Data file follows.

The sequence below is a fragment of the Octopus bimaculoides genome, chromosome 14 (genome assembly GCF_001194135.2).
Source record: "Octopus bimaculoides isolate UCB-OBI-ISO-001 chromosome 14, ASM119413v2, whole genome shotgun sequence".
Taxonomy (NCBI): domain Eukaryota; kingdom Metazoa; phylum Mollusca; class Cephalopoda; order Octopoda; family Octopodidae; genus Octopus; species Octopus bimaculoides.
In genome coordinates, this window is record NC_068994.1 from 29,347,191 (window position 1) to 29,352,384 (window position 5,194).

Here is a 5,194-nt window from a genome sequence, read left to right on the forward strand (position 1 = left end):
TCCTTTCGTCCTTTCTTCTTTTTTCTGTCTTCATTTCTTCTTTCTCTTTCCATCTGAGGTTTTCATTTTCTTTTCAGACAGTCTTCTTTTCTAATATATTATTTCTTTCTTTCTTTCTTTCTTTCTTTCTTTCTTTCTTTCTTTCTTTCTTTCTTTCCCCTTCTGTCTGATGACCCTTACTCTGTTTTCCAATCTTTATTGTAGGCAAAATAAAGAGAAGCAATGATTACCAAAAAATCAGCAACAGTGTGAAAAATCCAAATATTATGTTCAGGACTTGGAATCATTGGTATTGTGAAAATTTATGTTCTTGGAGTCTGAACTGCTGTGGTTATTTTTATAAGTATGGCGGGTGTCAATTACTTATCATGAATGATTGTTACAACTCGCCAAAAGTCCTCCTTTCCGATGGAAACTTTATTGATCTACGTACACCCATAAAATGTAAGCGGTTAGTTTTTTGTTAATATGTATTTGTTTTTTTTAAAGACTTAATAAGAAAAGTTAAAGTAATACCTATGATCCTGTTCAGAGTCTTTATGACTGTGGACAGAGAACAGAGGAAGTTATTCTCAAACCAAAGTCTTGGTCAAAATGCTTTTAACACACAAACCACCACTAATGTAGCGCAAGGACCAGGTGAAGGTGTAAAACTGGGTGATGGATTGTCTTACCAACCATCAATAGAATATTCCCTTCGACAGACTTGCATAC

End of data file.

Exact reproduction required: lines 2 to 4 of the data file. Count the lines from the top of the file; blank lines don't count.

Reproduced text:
Source record: "Octopus bimaculoides isolate UCB-OBI-ISO-001 chromosome 14, ASM119413v2, whole genome shotgun sequence".
Taxonomy (NCBI): domain Eukaryota; kingdom Metazoa; phylum Mollusca; class Cephalopoda; order Octopoda; family Octopodidae; genus Octopus; species Octopus bimaculoides.
In genome coordinates, this window is record NC_068994.1 from 29,347,191 (window position 1) to 29,352,384 (window position 5,194).